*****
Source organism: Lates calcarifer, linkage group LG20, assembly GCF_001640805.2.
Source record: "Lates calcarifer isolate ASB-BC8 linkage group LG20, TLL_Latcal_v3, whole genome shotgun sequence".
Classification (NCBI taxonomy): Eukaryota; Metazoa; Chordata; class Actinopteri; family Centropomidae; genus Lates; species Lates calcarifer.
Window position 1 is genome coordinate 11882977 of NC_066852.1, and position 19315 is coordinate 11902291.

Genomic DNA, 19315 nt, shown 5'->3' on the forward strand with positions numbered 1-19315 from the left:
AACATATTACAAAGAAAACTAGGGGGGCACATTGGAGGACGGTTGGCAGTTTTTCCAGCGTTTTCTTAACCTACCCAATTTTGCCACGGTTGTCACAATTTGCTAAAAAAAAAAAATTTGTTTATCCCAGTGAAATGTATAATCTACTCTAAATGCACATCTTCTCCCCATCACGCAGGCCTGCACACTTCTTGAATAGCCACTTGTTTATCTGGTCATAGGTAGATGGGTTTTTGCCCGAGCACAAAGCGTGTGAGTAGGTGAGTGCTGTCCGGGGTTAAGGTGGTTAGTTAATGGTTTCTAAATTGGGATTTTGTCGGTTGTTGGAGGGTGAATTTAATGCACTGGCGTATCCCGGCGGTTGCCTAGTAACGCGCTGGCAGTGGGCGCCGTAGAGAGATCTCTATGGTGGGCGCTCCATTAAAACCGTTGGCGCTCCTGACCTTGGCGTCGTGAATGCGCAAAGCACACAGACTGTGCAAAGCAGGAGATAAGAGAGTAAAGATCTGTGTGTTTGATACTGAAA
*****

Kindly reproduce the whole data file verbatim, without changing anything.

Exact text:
Source organism: Lates calcarifer, linkage group LG20, assembly GCF_001640805.2.
Source record: "Lates calcarifer isolate ASB-BC8 linkage group LG20, TLL_Latcal_v3, whole genome shotgun sequence".
Classification (NCBI taxonomy): Eukaryota; Metazoa; Chordata; class Actinopteri; family Centropomidae; genus Lates; species Lates calcarifer.
Window position 1 is genome coordinate 11882977 of NC_066852.1, and position 19315 is coordinate 11902291.

Genomic DNA, 19315 nt, shown 5'->3' on the forward strand with positions numbered 1-19315 from the left:
AACATATTACAAAGAAAACTAGGGGGGCACATTGGAGGACGGTTGGCAGTTTTTCCAGCGTTTTCTTAACCTACCCAATTTTGCCACGGTTGTCACAATTTGCTAAAAAAAAAAAATTTGTTTATCCCAGTGAAATGTATAATCTACTCTAAATGCACATCTTCTCCCCATCACGCAGGCCTGCACACTTCTTGAATAGCCACTTGTTTATCTGGTCATAGGTAGATGGGTTTTTGCCCGAGCACAAAGCGTGTGAGTAGGTGAGTGCTGTCCGGGGTTAAGGTGGTTAGTTAATGGTTTCTAAATTGGGATTTTGTCGGTTGTTGGAGGGTGAATTTAATGCACTGGCGTATCCCGGCGGTTGCCTAGTAACGCGCTGGCAGTGGGCGCCGTAGAGAGATCTCTATGGTGGGCGCTCCATTAAAACCGTTGGCGCTCCTGACCTTGGCGTCGTGAATGCGCAAAGCACACAGACTGTGCAAAGCAGGAGATAAGAGAGTAAAGATCTGTGTGTTTGATACTGAAA